6. The pastoral letter from the Paraguayan bishops dated June 12, 1976, cited elsewhere, stated the following concerning the administration of justice in Paraguay:

The dramatic need to d) ON JUSTICE

reestablish ‘justice’

11. During these times the need for a respected and efficient judiciary manifest itself as a matter of dramatic urgency. If such does not exist, where do we turn to prove our guilt or innocence? Courts of justice were developed by society in order to overcome the law of the jungle; to make violence unnecessary, and to ensure the rule of law and peaceful coexistence. Any wave of violence must give us cause to reflect on the administration of justice.

For years we have called for cleansing of our courts; judges in our country must reestablish their credibility. Without the assurance of an incorruptible, competent and efficient justice, no peace is stable. Without such justice, what recourse have we? Shall we take justice into our own hands? Correct administration of justice is man’s highest aspiration…

We are witnesses to the anguish of our faithful, who feel abandoned in the absence of justice.

We need the reign of incorruptible justice, of equality the law. Respect for truth and the human person is imperative. ‘The Lord shall judge the people by his truth.’

7. In 1968 the Commission adopted the following Resolution:[4]

DECLARES:

That the suspension of constitutional guarantees or “state of siege” is compatible with the system of representative democratic government only if enacted under the following conditions:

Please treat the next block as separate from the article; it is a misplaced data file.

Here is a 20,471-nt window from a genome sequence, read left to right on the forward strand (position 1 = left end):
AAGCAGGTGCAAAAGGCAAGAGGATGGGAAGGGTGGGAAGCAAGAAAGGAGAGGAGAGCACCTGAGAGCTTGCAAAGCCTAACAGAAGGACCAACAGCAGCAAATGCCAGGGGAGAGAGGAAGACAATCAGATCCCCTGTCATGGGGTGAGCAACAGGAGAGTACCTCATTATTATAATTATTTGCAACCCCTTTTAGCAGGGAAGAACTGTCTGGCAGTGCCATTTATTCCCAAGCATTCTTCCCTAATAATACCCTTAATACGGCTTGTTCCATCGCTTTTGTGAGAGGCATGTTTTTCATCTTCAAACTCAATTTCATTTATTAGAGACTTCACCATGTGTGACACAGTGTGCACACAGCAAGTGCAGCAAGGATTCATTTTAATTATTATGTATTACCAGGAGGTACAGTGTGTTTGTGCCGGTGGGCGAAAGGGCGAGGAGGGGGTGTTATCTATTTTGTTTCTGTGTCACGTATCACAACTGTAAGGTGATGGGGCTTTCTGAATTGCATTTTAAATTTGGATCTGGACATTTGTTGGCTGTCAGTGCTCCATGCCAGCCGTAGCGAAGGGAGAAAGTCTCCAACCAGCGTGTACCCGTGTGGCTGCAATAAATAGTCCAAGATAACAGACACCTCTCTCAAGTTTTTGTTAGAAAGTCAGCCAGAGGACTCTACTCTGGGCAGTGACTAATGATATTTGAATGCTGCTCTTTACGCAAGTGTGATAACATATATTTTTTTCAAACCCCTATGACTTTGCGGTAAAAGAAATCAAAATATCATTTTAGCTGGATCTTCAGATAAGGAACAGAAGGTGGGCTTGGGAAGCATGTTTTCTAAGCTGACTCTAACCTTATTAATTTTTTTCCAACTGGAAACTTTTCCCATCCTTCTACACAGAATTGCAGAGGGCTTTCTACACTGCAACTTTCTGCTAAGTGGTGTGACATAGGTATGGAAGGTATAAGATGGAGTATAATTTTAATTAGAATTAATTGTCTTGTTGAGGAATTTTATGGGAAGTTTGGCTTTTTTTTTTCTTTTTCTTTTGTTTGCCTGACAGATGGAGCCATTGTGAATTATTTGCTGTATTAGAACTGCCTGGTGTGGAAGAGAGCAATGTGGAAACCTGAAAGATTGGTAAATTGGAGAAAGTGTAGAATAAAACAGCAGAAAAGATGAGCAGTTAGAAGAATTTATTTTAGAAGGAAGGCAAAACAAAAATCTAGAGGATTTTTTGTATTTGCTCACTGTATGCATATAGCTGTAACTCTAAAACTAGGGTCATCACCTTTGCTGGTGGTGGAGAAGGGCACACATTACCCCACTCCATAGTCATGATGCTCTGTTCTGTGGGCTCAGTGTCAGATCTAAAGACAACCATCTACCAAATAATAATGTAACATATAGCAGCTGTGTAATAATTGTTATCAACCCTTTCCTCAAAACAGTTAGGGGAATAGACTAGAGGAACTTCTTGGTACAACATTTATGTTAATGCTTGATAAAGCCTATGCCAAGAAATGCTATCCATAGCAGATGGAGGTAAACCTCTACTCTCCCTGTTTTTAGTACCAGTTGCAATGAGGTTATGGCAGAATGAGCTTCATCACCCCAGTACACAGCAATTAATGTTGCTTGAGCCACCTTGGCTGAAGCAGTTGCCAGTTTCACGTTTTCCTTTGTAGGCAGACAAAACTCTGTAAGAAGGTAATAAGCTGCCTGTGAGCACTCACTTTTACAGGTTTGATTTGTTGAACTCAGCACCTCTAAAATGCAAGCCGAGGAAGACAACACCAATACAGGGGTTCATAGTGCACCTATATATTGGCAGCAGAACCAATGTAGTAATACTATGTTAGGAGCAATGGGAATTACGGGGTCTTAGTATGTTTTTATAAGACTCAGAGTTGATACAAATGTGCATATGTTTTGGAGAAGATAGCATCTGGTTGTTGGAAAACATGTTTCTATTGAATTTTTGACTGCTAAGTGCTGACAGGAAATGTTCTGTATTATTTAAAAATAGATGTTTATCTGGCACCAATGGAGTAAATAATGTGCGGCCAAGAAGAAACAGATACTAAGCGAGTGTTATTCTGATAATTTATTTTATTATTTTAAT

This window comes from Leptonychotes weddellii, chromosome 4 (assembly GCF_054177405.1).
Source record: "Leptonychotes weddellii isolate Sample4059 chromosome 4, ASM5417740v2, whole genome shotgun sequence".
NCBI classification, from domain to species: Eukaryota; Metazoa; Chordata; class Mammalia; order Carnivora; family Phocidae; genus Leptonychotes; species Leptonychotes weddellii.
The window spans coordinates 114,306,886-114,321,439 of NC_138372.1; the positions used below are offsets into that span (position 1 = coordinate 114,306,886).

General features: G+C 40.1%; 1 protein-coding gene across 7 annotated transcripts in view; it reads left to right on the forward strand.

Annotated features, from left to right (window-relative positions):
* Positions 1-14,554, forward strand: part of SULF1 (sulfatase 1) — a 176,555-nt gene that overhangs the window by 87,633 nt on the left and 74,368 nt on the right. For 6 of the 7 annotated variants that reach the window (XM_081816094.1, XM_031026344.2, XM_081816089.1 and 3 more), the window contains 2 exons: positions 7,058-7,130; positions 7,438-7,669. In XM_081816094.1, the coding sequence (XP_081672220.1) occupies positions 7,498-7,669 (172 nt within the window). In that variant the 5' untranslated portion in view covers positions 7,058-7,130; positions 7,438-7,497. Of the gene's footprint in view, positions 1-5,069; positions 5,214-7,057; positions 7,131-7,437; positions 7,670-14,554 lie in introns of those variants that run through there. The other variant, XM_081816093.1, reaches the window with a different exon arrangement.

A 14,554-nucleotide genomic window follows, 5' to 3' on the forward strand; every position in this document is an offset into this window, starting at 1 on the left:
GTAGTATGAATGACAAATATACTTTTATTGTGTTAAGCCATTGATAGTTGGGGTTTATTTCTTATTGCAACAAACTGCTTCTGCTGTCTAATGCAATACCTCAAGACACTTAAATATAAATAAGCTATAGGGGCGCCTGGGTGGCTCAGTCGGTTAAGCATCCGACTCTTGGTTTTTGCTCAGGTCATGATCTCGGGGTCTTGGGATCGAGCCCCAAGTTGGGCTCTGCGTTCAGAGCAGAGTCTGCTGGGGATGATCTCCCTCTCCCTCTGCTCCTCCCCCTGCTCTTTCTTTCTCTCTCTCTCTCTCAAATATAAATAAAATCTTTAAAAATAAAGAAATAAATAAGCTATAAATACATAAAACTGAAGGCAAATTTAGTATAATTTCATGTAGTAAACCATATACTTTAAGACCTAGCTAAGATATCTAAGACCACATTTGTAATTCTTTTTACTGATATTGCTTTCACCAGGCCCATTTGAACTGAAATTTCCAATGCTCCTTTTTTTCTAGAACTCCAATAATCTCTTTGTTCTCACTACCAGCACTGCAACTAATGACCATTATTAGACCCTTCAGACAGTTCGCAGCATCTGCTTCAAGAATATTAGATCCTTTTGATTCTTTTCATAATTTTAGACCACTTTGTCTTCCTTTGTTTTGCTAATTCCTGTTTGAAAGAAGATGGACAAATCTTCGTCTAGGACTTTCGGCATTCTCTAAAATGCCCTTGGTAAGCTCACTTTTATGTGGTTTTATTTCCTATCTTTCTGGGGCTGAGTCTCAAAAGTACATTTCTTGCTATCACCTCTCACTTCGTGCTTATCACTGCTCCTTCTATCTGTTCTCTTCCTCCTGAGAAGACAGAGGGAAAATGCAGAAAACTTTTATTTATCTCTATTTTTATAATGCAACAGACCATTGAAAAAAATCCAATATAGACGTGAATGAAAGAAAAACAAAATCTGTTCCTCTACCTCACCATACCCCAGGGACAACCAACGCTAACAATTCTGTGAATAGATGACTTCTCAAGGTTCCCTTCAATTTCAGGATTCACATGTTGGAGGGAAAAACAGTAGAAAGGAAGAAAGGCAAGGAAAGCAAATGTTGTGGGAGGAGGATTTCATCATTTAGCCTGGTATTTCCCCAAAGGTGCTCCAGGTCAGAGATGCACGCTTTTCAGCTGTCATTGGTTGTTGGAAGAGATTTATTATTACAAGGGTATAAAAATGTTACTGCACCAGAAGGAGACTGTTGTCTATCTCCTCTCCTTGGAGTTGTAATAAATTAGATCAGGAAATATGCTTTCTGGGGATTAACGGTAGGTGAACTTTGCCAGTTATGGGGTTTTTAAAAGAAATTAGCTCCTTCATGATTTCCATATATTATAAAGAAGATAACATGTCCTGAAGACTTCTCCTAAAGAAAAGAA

a) When officially decreed under the procedure established in the respective constitutions;

b) When established in a measure strictly limited to the exigencies of the situation and with application limited to the duration thereof;

c) When adopted in case of war or other serious public emergency threating the life of the nation or the security of the State;

d) When it does not entail any discrimination based on reason of race, color, sex, language, religion, political or other opinions, national or social origin, economic state, birth or any other social condition;

e) When it does not in any manner presuppose the suspension of the right to life, liberty or personal security, the right to protection against arbitrary detention, the right to due process of law, and the right of freedom of thought, conscience and religion;

f) When it does not presuppose restriction of the rule of law, or the provisions of the constitution, or alteration of the scope of the Powers of the State or of the proper exercise of the police powers.